I couldn't help laugh though when I fist looked at the set but all those years watching old sci-fi movies as a kid caused me to see a "one eyed alien couple" standing together I think my mind is a bit warped like some of my lumber You know how us "non spinner" type guys are
    Aloha,

    What goes around, comes around.

  5. #5
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    Royal,
    Some of us here probably kinda envy you right now... what's the weather like in HI... It's been a few years (maybe 30+) since I was in Hawaii... can't talk too much about the trips, LOML gets jealous. First wife and I made several trips over when I worked for TWA, even looked into moving over once before they closed the station in HNL. One of our trips was to the Kona coast... don't remember the hotel name just now, but we rented a car for a day for a drive over to Hilo while there... but spent most of our time on the beach.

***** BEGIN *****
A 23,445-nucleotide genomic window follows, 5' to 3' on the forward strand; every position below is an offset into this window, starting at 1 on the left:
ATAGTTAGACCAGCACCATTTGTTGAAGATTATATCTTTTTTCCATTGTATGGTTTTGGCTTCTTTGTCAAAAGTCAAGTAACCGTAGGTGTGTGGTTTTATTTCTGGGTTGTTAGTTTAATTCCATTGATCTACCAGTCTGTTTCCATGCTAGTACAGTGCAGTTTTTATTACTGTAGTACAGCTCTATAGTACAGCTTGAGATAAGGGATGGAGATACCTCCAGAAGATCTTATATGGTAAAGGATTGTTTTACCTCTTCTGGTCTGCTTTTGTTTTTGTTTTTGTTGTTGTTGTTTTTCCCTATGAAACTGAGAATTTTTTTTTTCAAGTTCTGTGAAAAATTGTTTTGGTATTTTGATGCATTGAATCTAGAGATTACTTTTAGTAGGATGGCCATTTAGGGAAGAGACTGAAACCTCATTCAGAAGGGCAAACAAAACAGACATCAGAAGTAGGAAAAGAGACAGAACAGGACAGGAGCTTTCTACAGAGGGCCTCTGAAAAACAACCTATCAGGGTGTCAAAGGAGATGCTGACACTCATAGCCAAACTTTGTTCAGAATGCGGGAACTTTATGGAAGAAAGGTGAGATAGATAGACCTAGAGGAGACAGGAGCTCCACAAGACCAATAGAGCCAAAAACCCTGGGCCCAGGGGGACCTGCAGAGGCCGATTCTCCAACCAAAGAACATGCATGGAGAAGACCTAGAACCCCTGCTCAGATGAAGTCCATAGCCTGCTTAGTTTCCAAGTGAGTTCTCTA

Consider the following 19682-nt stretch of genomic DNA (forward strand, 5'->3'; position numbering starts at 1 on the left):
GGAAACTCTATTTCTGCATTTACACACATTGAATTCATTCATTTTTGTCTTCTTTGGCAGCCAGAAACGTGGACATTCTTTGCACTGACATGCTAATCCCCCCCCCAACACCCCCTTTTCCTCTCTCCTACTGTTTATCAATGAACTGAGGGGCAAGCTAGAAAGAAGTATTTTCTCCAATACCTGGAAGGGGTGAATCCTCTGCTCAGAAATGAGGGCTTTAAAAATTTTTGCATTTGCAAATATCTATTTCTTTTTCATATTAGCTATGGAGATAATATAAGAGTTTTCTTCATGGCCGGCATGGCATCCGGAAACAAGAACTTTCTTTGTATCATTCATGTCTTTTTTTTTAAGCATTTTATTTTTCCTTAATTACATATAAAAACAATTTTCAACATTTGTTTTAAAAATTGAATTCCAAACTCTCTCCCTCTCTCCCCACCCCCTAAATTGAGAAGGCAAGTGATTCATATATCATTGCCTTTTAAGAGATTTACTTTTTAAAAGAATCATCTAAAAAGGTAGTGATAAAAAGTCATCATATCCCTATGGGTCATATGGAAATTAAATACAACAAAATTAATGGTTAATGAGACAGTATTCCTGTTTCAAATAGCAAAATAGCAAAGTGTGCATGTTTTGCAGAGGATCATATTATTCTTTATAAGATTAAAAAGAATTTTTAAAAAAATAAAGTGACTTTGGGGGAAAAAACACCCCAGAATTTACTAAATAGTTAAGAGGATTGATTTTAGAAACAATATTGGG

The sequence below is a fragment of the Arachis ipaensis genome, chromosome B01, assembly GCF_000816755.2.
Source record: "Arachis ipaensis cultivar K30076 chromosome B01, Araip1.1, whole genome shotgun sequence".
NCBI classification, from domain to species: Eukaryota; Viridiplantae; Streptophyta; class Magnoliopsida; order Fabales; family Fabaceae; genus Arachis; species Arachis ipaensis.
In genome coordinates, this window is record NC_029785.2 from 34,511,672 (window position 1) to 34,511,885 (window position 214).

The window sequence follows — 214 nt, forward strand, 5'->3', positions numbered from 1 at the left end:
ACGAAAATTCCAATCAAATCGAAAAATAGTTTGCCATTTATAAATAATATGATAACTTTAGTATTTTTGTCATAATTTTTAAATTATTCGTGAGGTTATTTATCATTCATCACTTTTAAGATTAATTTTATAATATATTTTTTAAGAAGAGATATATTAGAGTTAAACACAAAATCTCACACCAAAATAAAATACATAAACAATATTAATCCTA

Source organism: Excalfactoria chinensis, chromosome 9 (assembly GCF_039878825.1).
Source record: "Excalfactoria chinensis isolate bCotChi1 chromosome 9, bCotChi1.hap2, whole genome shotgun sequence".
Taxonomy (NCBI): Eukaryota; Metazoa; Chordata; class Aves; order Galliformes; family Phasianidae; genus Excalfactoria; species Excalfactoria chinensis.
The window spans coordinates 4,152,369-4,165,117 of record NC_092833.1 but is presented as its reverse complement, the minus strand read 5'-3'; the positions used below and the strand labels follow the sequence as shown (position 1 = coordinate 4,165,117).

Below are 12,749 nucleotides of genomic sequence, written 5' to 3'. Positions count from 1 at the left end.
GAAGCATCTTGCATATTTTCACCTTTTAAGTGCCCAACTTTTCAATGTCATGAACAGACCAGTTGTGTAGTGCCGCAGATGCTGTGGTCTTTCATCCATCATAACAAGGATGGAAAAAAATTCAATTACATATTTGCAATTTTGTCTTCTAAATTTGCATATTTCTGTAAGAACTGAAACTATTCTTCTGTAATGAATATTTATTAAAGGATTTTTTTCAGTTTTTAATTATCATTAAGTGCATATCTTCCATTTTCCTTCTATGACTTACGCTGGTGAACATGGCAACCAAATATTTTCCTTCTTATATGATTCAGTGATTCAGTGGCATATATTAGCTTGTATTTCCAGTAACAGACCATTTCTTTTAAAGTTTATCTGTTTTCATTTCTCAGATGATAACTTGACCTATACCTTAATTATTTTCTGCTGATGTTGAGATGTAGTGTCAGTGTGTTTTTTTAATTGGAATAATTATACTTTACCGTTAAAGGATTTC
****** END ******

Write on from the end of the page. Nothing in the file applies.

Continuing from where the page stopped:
Chuck
    Tellico Plains, TN
    https://www.etsy.com/shop/TellicoTurnings
    My parents taught me to respect my elders, but it's getting harder and harder to find any.
    If you go looking for trouble, it will usually find you.

  6. #6
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    Thanks Royall. Hey, if I can turn things you can turn things. They are very colorful, I am more of the understated type project guy, but the colors are beautiful.

    Also, as with Chuck and a Wind Chill of 19, the islands look mighty tempting.